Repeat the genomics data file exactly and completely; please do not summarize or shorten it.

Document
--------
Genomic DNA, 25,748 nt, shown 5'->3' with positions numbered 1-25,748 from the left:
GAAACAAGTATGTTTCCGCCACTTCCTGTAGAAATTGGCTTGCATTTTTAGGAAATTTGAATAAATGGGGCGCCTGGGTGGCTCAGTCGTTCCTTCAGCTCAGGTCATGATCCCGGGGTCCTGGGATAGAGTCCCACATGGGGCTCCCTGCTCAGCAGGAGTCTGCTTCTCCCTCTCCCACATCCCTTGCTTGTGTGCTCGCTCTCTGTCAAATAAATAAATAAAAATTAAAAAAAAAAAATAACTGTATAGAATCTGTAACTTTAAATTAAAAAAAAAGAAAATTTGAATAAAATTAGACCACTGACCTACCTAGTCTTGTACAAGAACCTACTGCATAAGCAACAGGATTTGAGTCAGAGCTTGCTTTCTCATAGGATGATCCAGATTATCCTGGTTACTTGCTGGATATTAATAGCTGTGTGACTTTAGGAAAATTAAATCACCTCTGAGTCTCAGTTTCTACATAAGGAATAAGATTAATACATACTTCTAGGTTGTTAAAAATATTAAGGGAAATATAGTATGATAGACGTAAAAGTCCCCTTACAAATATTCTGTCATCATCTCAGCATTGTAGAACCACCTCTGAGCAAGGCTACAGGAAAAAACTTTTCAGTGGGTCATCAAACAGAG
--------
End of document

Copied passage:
Genomic DNA, 25,748 nt, shown 5'->3' with positions numbered 1-25,748 from the left:
GAAACAAGTATGTTTCCGCCACTTCCTGTAGAAATTGGCTTGCATTTTTAGGAAATTTGAATAAATGGGGCGCCTGGGTGGCTCAGTCGTTCCTTCAGCTCAGGTCATGATCCCGGGGTCCTGGGATAGAGTCCCACATGGGGCTCCCTGCTCAGCAGGAGTCTGCTTCTCCCTCTCCCACATCCCTTGCTTGTGTGCTCGCTCTCTGTCAAATAAATAAATAAAAATTAAAAAAAAAAAATAACTGTATAGAATCTGTAACTTTAAATTAAAAAAAAAGAAAATTTGAATAAAATTAGACCACTGACCTACCTAGTCTTGTACAAGAACCTACTGCATAAGCAACAGGATTTGAGTCAGAGCTTGCTTTCTCATAGGATGATCCAGATTATCCTGGTTACTTGCTGGATATTAATAGCTGTGTGACTTTAGGAAAATTAAATCACCTCTGAGTCTCAGTTTCTACATAAGGAATAAGATTAATACATACTTCTAGGTTGTTAAAAATATTAAGGGAAATATAGTATGATAGACGTAAAAGTCCCCTTACAAATATTCTGTCATCATCTCAGCATTGTAGAACCACCTCTGAGCAAGGCTACAGGAAAAAACTTTTCAGTGGGTCATCAAACAGAG